Note: A spread is the difference between the yield of a bond with one maturity compared with a bond of another maturity.
Sources: Vanguard, based on data as of March 1, 2022, from the U.S. Department of the Treasury, the Federal Reserve, and the National Bureau of Economic Research.
But Madziyire noted that yield curve inversions have typically happened further into an economic expansion when rates were already relatively high.
Patterson echoed the point: "Today we're talking about inversions when the federal funds rate remains very close to zero, certainly below anything most people would estimate to be a neutral rate," he said.²
The spread between 3-month and 10-year Treasuries may be a better indicator of an economic slowdown—and that spread isn't sending recessionary signals, Patterson said.
"Because the 3-month Treasury is much shorter than the 2-year, it is much more sensitive to Fed policy and reflective of current economic conditions, so its narrowing spread with the 10-year is generally a better indicator of potential recessions," he said. "The 3-month/10-year spread has actually widened in recent weeks, and the yield curve has steepened at the shorter end."
Mixed signals from a rising, flattening yield curve
Source: Vanguard, based on data from the U.S. Department of the Treasury.
What investors might do next
Madziyire said he and his team have been overweighting 10-year bonds and underweighting 2-year bonds. "Given the expected market reaction to the recent and upcoming Fed moves, we expect the rate at which the 2-year goes up to be faster than the rate at which the 10-year bond rises," he said.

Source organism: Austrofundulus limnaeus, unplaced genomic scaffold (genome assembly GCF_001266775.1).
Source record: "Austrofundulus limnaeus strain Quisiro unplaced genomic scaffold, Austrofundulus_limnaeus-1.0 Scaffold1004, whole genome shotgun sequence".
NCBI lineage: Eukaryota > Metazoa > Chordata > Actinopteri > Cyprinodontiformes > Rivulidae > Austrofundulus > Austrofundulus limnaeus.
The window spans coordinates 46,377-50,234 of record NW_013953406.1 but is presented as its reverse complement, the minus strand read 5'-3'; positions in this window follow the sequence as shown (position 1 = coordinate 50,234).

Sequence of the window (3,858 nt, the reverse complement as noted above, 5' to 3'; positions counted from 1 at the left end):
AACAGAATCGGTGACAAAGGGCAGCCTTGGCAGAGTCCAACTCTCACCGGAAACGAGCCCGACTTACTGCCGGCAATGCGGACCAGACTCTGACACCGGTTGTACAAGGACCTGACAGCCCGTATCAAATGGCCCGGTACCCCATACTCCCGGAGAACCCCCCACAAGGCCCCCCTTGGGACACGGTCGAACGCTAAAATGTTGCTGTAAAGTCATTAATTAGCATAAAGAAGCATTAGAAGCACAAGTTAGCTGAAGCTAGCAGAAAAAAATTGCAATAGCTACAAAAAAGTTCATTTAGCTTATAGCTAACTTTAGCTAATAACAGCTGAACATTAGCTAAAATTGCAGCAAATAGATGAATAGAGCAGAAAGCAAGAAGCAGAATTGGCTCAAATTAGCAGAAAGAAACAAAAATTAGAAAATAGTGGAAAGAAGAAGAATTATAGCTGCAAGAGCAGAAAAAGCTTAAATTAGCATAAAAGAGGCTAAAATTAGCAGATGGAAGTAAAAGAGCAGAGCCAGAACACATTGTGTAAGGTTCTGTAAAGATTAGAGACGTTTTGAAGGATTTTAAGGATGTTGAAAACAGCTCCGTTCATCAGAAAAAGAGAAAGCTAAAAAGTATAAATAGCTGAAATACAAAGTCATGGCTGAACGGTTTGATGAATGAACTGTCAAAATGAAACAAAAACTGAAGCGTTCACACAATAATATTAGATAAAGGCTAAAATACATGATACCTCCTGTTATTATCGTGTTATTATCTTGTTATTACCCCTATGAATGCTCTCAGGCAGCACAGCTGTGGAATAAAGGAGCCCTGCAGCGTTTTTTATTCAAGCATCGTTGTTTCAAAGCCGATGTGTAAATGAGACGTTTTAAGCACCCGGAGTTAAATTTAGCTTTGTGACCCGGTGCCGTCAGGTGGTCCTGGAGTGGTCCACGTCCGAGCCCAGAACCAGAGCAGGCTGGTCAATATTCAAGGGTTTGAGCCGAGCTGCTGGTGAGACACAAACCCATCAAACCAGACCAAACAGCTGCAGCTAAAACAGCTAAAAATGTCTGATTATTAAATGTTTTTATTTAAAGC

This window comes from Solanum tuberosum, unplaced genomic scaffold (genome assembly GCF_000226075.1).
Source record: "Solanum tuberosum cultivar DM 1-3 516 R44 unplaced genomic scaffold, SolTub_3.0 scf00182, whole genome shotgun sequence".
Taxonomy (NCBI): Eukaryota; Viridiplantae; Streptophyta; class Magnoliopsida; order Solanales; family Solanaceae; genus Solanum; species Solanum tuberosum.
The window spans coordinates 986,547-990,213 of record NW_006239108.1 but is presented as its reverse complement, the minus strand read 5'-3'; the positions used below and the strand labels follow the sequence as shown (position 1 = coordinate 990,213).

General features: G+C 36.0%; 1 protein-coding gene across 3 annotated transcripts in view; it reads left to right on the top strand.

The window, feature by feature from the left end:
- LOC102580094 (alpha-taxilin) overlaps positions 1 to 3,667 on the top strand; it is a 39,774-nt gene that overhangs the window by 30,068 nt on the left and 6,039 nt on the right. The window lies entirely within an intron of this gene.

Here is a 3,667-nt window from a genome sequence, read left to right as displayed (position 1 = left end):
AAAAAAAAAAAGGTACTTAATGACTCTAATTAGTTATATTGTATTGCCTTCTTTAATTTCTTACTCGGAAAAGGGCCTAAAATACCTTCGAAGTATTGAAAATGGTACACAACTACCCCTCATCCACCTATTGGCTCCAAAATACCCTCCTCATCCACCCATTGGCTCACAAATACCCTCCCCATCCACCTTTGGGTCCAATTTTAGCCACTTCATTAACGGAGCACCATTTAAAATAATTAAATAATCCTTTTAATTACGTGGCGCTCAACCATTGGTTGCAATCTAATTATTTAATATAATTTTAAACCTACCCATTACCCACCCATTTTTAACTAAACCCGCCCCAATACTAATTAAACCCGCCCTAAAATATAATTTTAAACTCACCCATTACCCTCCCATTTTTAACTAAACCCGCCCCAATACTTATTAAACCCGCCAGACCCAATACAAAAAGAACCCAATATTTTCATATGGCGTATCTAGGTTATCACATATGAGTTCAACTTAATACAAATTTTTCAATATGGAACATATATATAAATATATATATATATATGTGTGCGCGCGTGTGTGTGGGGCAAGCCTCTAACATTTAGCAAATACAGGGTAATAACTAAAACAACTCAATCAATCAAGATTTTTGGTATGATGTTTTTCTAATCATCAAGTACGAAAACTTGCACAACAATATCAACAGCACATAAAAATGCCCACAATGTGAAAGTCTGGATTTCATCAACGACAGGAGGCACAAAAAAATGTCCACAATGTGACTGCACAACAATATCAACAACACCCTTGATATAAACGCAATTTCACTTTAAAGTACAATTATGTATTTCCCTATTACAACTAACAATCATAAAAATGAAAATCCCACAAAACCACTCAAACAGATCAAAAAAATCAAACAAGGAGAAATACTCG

He added that investors should continue to hold fixed income in their portfolios despite the short-term challenges associated with a rising rate environment. Short-duration bond portfolios will do relatively well in a diversified portfolio in such an environment because they are less sensitive to rising rates. But even when stock returns and bond returns decline in tandem, bonds provide diversification benefits, as the magnitude of losses in fixed income portfolios is often significantly less than that of stocks.
Rising interest rates can be good for bond investors and savers, as current and future income benefits from being reinvested at higher rates.
"Fixed income investors may feel some pain in the short term," Madziyire said. "But if you are a long-term investor, higher yields mean more income."